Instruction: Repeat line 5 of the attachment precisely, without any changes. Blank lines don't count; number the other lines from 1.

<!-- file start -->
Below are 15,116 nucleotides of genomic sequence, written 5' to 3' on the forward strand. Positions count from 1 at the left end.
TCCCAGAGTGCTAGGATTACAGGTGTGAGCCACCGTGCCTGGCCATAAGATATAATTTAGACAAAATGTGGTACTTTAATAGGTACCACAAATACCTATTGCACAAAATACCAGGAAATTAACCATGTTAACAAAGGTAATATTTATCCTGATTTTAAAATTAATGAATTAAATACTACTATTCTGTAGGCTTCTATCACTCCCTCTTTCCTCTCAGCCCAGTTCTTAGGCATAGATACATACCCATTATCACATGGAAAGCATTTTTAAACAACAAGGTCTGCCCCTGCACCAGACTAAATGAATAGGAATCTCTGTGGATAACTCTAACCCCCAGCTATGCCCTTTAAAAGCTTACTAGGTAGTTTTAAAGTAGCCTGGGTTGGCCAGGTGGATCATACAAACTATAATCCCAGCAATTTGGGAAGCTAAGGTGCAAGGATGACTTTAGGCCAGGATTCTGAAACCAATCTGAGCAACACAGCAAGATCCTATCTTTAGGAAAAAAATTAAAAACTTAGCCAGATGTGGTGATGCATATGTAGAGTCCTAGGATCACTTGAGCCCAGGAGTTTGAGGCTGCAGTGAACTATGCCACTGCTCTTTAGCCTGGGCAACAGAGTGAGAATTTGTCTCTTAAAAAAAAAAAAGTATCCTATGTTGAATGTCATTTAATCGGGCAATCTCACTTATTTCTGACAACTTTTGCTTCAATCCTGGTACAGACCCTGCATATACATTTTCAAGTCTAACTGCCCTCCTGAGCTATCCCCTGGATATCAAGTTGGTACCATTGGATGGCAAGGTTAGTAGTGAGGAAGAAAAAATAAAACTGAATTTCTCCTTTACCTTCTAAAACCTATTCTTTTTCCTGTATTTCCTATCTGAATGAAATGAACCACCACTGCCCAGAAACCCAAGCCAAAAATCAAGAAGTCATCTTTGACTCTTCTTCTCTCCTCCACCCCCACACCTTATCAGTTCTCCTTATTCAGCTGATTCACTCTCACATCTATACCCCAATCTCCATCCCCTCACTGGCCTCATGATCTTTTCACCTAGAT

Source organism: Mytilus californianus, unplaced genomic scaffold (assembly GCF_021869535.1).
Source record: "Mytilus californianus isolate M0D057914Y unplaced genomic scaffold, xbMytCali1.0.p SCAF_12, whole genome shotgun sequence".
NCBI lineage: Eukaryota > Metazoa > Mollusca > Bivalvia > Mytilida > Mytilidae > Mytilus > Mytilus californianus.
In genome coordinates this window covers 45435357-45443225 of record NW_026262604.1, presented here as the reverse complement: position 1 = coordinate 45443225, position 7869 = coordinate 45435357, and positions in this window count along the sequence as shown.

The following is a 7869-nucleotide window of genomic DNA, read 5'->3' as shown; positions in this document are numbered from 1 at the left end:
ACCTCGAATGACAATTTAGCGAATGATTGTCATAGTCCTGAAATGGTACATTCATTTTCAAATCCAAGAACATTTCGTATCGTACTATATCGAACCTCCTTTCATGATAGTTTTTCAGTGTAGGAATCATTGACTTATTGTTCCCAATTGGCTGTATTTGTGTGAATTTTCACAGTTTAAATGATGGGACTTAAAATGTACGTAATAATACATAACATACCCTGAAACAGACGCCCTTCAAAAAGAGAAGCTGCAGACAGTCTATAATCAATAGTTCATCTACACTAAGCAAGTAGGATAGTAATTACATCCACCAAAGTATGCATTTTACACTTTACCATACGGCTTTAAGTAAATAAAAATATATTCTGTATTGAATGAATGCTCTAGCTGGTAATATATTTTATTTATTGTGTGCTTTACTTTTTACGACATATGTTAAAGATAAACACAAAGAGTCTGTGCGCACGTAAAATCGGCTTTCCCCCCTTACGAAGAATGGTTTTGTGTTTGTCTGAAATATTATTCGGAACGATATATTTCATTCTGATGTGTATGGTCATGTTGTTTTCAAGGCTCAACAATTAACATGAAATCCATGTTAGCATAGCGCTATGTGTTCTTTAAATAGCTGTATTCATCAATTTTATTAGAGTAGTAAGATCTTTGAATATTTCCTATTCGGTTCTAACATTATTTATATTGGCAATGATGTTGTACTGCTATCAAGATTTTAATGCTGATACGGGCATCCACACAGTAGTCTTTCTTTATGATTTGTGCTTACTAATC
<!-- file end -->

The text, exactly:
NCBI lineage: Eukaryota > Metazoa > Mollusca > Bivalvia > Mytilida > Mytilidae > Mytilus > Mytilus californianus.